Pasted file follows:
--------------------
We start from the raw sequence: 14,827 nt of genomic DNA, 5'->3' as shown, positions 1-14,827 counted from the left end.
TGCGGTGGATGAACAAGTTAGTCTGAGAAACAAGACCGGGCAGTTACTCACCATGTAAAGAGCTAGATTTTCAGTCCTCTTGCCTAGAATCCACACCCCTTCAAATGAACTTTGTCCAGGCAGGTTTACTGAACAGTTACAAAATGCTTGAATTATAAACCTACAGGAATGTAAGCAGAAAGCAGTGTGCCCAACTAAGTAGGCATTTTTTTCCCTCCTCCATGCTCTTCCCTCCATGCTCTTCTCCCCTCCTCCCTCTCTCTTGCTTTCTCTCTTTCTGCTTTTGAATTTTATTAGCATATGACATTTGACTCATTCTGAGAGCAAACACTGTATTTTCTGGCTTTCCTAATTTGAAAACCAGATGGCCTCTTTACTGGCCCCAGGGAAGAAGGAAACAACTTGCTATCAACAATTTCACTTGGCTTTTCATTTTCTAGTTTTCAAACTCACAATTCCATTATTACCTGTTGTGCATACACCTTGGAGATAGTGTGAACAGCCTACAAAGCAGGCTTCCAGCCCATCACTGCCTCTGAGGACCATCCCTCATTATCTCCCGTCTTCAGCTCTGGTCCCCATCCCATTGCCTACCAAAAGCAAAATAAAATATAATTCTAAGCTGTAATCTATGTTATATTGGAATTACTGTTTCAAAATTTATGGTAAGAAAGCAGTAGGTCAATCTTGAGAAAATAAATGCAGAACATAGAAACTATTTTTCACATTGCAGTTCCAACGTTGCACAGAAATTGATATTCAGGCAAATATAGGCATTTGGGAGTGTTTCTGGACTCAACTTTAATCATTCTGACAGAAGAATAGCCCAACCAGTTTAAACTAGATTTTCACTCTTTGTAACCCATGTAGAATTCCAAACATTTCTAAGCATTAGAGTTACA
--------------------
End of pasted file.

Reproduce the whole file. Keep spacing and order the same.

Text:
We start from the raw sequence: 14,827 nt of genomic DNA, 5'->3' as shown, positions 1-14,827 counted from the left end.
TGCGGTGGATGAACAAGTTAGTCTGAGAAACAAGACCGGGCAGTTACTCACCATGTAAAGAGCTAGATTTTCAGTCCTCTTGCCTAGAATCCACACCCCTTCAAATGAACTTTGTCCAGGCAGGTTTACTGAACAGTTACAAAATGCTTGAATTATAAACCTACAGGAATGTAAGCAGAAAGCAGTGTGCCCAACTAAGTAGGCATTTTTTTCCCTCCTCCATGCTCTTCCCTCCATGCTCTTCTCCCCTCCTCCCTCTCTCTTGCTTTCTCTCTTTCTGCTTTTGAATTTTATTAGCATATGACATTTGACTCATTCTGAGAGCAAACACTGTATTTTCTGGCTTTCCTAATTTGAAAACCAGATGGCCTCTTTACTGGCCCCAGGGAAGAAGGAAACAACTTGCTATCAACAATTTCACTTGGCTTTTCATTTTCTAGTTTTCAAACTCACAATTCCATTATTACCTGTTGTGCATACACCTTGGAGATAGTGTGAACAGCCTACAAAGCAGGCTTCCAGCCCATCACTGCCTCTGAGGACCATCCCTCATTATCTCCCGTCTTCAGCTCTGGTCCCCATCCCATTGCCTACCAAAAGCAAAATAAAATATAATTCTAAGCTGTAATCTATGTTATATTGGAATTACTGTTTCAAAATTTATGGTAAGAAAGCAGTAGGTCAATCTTGAGAAAATAAATGCAGAACATAGAAACTATTTTTCACATTGCAGTTCCAACGTTGCACAGAAATTGATATTCAGGCAAATATAGGCATTTGGGAGTGTTTCTGGACTCAACTTTAATCATTCTGACAGAAGAATAGCCCAACCAGTTTAAACTAGATTTTCACTCTTTGTAACCCATGTAGAATTCCAAACATTTCTAAGCATTAGAGTTACA